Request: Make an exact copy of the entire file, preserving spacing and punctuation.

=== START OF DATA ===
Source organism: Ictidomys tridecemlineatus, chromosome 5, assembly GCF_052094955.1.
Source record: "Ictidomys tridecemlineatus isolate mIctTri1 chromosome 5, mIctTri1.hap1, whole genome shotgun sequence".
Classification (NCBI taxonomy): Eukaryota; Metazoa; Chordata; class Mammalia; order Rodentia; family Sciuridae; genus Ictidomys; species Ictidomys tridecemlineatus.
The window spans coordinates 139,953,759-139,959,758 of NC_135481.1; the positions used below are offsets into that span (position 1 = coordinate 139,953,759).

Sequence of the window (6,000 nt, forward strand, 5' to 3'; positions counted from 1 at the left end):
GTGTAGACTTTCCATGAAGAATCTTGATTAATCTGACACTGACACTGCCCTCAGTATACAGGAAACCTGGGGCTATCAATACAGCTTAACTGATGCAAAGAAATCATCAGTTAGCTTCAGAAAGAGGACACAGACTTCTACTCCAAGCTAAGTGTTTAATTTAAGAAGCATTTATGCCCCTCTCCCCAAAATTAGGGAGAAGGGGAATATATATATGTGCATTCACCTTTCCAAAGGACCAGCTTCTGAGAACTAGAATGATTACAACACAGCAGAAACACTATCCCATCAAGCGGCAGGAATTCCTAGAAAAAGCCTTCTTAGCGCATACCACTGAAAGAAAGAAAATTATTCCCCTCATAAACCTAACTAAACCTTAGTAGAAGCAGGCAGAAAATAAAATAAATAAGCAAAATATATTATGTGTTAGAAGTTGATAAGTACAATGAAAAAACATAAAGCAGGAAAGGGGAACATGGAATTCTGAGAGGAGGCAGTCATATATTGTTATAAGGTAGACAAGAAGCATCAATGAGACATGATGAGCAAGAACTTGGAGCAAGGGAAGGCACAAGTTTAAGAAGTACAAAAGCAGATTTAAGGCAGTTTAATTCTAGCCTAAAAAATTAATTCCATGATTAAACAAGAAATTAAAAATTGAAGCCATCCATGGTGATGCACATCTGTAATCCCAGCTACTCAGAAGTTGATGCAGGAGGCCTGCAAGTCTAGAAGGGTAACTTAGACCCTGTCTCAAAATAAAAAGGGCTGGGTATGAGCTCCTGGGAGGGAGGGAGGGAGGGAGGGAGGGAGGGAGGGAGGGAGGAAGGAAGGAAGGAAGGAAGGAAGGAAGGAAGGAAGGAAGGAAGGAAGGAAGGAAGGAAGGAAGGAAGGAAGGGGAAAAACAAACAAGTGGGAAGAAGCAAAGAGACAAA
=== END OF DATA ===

Source organism: Ictidomys tridecemlineatus, chromosome 5, assembly GCF_052094955.1.
Source record: "Ictidomys tridecemlineatus isolate mIctTri1 chromosome 5, mIctTri1.hap1, whole genome shotgun sequence".
Classification (NCBI taxonomy): Eukaryota; Metazoa; Chordata; class Mammalia; order Rodentia; family Sciuridae; genus Ictidomys; species Ictidomys tridecemlineatus.
The window spans coordinates 139,953,759-139,959,758 of NC_135481.1; the positions used below are offsets into that span (position 1 = coordinate 139,953,759).

Sequence of the window (6,000 nt, forward strand, 5' to 3'; positions counted from 1 at the left end):
GTGTAGACTTTCCATGAAGAATCTTGATTAATCTGACACTGACACTGCCCTCAGTATACAGGAAACCTGGGGCTATCAATACAGCTTAACTGATGCAAAGAAATCATCAGTTAGCTTCAGAAAGAGGACACAGACTTCTACTCCAAGCTAAGTGTTTAATTTAAGAAGCATTTATGCCCCTCTCCCCAAAATTAGGGAGAAGGGGAATATATATATGTGCATTCACCTTTCCAAAGGACCAGCTTCTGAGAACTAGAATGATTACAACACAGCAGAAACACTATCCCATCAAGCGGCAGGAATTCCTAGAAAAAGCCTTCTTAGCGCATACCACTGAAAGAAAGAAAATTATTCCCCTCATAAACCTAACTAAACCTTAGTAGAAGCAGGCAGAAAATAAAATAAATAAGCAAAATATATTATGTGTTAGAAGTTGATAAGTACAATGAAAAAACATAAAGCAGGAAAGGGGAACATGGAATTCTGAGAGGAGGCAGTCATATATTGTTATAAGGTAGACAAGAAGCATCAATGAGACATGATGAGCAAGAACTTGGAGCAAGGGAAGGCACAAGTTTAAGAAGTACAAAAGCAGATTTAAGGCAGTTTAATTCTAGCCTAAAAAATTAATTCCATGATTAAACAAGAAATTAAAAATTGAAGCCATCCATGGTGATGCACATCTGTAATCCCAGCTACTCAGAAGTTGATGCAGGAGGCCTGCAAGTCTAGAAGGGTAACTTAGACCCTGTCTCAAAATAAAAAGGGCTGGGTATGAGCTCCTGGGAGGGAGGGAGGGAGGGAGGGAGGGAGGGAGGGAGGGAGGAAGGAAGGAAGGAAGGAAGGAAGGAAGGAAGGAAGGAAGGAAGGAAGGAAGGAAGGAAGGAAGGAAGGAAGGGGAAAAACAAACAAGTGGGAAGAAGCAAAGAGACAAA